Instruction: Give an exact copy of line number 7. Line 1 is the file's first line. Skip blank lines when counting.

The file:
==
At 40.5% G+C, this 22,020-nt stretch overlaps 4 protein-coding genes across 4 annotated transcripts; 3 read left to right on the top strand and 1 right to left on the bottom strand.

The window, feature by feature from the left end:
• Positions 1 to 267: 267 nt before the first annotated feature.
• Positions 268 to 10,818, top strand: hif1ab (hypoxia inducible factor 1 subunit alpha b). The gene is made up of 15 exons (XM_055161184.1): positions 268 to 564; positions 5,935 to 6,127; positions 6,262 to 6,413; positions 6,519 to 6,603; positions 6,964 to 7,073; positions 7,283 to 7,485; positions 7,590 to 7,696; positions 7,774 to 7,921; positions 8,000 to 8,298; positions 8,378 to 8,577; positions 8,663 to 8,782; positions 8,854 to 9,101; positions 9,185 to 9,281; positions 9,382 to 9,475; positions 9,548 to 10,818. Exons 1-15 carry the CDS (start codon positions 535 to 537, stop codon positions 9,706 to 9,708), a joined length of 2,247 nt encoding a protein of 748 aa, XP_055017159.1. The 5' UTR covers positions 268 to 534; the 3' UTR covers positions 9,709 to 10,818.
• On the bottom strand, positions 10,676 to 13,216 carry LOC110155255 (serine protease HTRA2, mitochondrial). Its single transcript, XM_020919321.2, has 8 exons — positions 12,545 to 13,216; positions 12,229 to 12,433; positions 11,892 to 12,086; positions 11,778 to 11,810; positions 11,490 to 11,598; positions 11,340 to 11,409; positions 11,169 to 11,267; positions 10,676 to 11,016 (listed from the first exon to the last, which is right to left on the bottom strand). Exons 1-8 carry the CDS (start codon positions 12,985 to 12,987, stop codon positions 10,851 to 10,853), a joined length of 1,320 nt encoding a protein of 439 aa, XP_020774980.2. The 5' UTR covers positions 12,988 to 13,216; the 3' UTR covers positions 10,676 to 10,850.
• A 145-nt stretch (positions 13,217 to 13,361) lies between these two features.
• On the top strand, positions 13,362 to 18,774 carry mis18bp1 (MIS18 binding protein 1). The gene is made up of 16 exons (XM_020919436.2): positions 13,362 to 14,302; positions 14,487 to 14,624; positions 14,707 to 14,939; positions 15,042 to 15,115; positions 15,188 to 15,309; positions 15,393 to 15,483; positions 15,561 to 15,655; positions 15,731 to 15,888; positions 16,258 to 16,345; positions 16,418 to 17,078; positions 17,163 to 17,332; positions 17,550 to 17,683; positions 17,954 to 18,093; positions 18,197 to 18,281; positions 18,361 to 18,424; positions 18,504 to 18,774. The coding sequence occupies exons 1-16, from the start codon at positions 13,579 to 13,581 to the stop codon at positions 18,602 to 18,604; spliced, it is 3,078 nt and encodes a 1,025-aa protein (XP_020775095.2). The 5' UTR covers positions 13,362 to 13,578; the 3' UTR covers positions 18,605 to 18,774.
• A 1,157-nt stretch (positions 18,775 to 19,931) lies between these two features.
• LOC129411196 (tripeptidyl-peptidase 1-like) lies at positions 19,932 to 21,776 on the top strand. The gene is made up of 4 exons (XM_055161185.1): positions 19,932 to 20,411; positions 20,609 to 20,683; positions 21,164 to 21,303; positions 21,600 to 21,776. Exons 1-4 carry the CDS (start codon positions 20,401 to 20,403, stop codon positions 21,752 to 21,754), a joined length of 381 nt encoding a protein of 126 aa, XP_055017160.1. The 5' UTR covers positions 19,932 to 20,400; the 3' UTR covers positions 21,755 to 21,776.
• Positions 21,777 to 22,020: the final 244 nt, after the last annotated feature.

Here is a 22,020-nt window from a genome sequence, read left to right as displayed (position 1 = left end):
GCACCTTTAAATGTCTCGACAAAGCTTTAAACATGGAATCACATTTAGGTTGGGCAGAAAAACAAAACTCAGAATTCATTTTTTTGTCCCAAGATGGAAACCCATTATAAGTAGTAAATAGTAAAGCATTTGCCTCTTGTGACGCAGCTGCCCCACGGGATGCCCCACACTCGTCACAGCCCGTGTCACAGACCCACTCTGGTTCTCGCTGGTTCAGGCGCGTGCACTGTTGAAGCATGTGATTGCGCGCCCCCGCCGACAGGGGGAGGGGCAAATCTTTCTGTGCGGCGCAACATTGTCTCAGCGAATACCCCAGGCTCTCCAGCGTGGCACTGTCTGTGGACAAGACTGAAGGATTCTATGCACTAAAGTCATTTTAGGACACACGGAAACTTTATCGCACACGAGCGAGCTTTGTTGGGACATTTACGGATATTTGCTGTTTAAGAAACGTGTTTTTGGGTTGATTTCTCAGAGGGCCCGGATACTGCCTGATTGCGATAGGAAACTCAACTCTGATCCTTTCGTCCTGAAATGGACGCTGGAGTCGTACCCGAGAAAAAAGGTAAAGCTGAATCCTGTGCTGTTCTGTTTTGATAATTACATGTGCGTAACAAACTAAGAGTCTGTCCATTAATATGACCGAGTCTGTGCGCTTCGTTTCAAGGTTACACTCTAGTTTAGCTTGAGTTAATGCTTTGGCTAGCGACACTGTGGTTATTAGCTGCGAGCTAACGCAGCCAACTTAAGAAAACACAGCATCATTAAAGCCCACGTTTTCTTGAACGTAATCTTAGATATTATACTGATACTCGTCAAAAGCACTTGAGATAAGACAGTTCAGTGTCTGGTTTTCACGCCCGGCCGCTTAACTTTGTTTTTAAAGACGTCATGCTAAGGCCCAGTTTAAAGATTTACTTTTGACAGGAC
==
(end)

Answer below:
• On the top strand, positions 13,362 to 18,774 carry mis18bp1 (MIS18 binding protein 1). The gene is made up of 16 exons (XM_020919436.2): positions 13,362 to 14,302; positions 14,487 to 14,624; positions 14,707 to 14,939; positions 15,042 to 15,115; positions 15,188 to 15,309; positions 15,393 to 15,483; positions 15,561 to 15,655; positions 15,731 to 15,888; positions 16,258 to 16,345; positions 16,418 to 17,078; positions 17,163 to 17,332; positions 17,550 to 17,683; positions 17,954 to 18,093; positions 18,197 to 18,281; positions 18,361 to 18,424; positions 18,504 to 18,774. The coding sequence occupies exons 1-16, from the start codon at positions 13,579 to 13,581 to the stop codon at positions 18,602 to 18,604; spliced, it is 3,078 nt and encodes a 1,025-aa protein (XP_020775095.2). The 5' UTR covers positions 13,362 to 13,578; the 3' UTR covers positions 18,605 to 18,774.